5 Ways Millennials Think Differently About Life

Millennials (born between 1982 and 2004) are changing the way they do things. From where and how we choose to work to how we choose to spend our money.  Here are a few things that make millennials stick out from the rest of the generations before them.

  1. Mobility = Freedom

we are the millennials

We like to travel, work abroad, go on crazy adventures and drop everything to pursue what we love. Having the flexibility to do this means everything to us. Gone are the days where you graduate, get a well-paying job with a good pension, buy a white picket fence home and call it a day. We’re lucky if we can get a job in our field of study after graduation, let alone one with a good company pension…let’s not even start with the house. Because of the economic climate that many millennials graduated into and those whom will face this reality in the next few years to come, we had to forge our own way. The ability to find any work, let alone better work has caused us to become mobile, flexible and determined to make it.


2) Owning a home is optional…even a luxury

no thank you please

In addition to some of the reasons I mentioned above, the desire to own a home does not resonate with as many millennials as it used to in the past. Don’t get me wrong, I believe we still love the idea of having a place of our own…but at what cost? The cost to own and maintain a home in Canada has sky-rocketed compared to the salaries and wages to sustain keeping the home. Our three prime examples being Vancouver, Toronto and at one point Calgary.  Even the current price of homes in Calgary have not adjusted to reflect the poor economic times Alberta is facing. The average detached home in Toronto is about $1.2 million, you may be able to get a one bedroom condo for $500k-$650k. In Vancouver, the cost of homeownership is 106% of the average families take home pay, at 5% down payment (cause let’s face it, at the ridiculous prices of Vancouver homes, 5% is all most people can afford).  So before you pay for food, transportation etc., you are already at 106% of your family income. It’s no wonder many millennials are choosing not to sign up for that.


3) Student loan debt

student loan debt.gif

Student loan debt has surpassed credit card debt in North America and is only second to mortgage debt. That should tell you a lot. That is the third reason that millennials are rethinking the way they live and where they live. From putting off buying a home, to moving from city to city to find the best employer that will provide them the best value (pay) for their time. If you graduated with $30,000- $100,000 of student loan debt, you might also find yourself motivated to become mobile, flexible and determined to find work that pays well. Cost of tuition is rising faster than the incomes students can anticipate to have when they graduate.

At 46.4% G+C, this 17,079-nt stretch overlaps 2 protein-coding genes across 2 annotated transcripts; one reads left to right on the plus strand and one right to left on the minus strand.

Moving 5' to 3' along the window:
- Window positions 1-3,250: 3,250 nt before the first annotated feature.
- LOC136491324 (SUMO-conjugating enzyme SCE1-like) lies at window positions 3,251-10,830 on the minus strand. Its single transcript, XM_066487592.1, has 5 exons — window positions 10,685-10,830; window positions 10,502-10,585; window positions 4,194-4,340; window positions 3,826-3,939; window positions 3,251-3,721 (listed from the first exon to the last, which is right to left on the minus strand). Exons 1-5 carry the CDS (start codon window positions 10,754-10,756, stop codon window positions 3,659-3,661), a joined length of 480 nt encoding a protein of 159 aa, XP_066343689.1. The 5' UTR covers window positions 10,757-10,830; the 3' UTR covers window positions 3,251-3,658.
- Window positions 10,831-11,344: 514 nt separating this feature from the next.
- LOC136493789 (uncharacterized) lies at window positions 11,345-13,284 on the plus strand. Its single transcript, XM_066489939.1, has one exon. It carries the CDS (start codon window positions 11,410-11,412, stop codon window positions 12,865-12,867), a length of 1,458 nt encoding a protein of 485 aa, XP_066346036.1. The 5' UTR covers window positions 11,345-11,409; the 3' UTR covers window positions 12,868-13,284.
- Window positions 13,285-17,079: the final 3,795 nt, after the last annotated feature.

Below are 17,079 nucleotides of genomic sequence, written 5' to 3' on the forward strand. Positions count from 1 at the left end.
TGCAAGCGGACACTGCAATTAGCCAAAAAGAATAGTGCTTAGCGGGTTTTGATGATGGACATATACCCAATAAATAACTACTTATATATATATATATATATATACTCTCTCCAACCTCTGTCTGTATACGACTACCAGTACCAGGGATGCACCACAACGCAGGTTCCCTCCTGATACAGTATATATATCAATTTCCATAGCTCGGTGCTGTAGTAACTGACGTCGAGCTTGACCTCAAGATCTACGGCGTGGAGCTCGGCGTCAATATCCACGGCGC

4) Spending anxiety

spending anxiety

For many millennials, like most students, they enter post-secondary education with big dreams, high hopes and expectations after graduation. I mean let’s face it, that was the dream they were sold. From the government, to the post-secondary school they attended to their parents. We were told, if you work hard in school and get a good education, a good job will be waiting for us. Fast forward to the global economic crisis of 2007-2009, and people are singing a different tune. For the millennials that finished post-secondary around this time, it was a perfect storm. Big degree. Big expectations. No job. No income. Millennials are a generation of hustlers. First out of necessity and second out of desire. So it is no wonder that the first decent, somewhat well-paying job we get we may be picky about how we spend our money. Managing our money well was something we had to learn, it was not an option.


5) Rethink education. Education is about learning, not paper credentials

too cool for school.gif

If there is anything I learned in my time after school during some serious economic rough times is that nothing is guaranteed, including a good job after a good education. Millennials are beginning to realize that a piece of paper saying that you studied *insert here* is not going to cut it anymore. So what, other people your age have graduated with 2 even 3 degrees at very respectable schools. This is another reason why we hustle, push the norm and get creative about how we get noticed. Graduating post-secondary after 2007 for most people (including myself) was rough. To adapt, millennials are starting to rethink the value of excessive schooling. Don’t get me wrong, I believe education is important. You can’t get very far in life without it. What I mean is the emphasis we put on how this education is delivered, how long we need to study and at what cost.